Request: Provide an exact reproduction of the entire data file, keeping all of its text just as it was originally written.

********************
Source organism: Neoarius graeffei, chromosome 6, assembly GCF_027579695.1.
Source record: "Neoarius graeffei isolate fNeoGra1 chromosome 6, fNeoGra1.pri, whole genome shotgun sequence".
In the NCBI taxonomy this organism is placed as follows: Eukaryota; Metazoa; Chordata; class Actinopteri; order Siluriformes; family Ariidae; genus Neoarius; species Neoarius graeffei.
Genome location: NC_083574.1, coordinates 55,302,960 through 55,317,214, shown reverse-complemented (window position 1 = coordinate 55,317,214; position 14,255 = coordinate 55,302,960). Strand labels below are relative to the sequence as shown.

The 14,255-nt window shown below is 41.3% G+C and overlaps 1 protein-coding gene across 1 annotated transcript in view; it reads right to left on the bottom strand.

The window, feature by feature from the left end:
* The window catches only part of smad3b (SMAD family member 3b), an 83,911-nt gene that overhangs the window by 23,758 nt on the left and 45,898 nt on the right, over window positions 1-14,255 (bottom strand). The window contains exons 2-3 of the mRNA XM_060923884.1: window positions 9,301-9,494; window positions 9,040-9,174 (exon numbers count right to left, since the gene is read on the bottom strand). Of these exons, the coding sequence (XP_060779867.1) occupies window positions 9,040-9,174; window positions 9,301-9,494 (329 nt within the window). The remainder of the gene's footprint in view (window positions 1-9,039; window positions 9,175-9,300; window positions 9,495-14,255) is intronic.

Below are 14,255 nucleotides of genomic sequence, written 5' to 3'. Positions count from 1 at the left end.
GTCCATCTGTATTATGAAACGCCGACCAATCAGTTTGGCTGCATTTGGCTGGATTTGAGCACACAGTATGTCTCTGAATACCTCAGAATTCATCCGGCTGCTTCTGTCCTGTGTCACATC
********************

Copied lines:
Source organism: Neoarius graeffei, chromosome 6, assembly GCF_027579695.1.
Source record: "Neoarius graeffei isolate fNeoGra1 chromosome 6, fNeoGra1.pri, whole genome shotgun sequence".
In the NCBI taxonomy this organism is placed as follows: Eukaryota; Metazoa; Chordata; class Actinopteri; order Siluriformes; family Ariidae; genus Neoarius; species Neoarius graeffei.
Genome location: NC_083574.1, coordinates 55,302,960 through 55,317,214, shown reverse-complemented (window position 1 = coordinate 55,317,214; position 14,255 = coordinate 55,302,960). Strand labels below are relative to the sequence as shown.

The 14,255-nt window shown below is 41.3% G+C and overlaps 1 protein-coding gene across 1 annotated transcript in view; it reads right to left on the bottom strand.

The window, feature by feature from the left end:
* The window catches only part of smad3b (SMAD family member 3b), an 83,911-nt gene that overhangs the window by 23,758 nt on the left and 45,898 nt on the right, over window positions 1-14,255 (bottom strand). The window contains exons 2-3 of the mRNA XM_060923884.1: window positions 9,301-9,494; window positions 9,040-9,174 (exon numbers count right to left, since the gene is read on the bottom strand). Of these exons, the coding sequence (XP_060779867.1) occupies window positions 9,040-9,174; window positions 9,301-9,494 (329 nt within the window). The remainder of the gene's footprint in view (window positions 1-9,039; window positions 9,175-9,300; window positions 9,495-14,255) is intronic.

Below are 14,255 nucleotides of genomic sequence, written 5' to 3'. Positions count from 1 at the left end.
GTCCATCTGTATTATGAAACGCCGACCAATCAGTTTGGCTGCATTTGGCTGGATTTGAGCACACAGTATGTCTCTGAATACCTCAGAATTCATCCGGCTGCTTCTGTCCTGTGTCACATC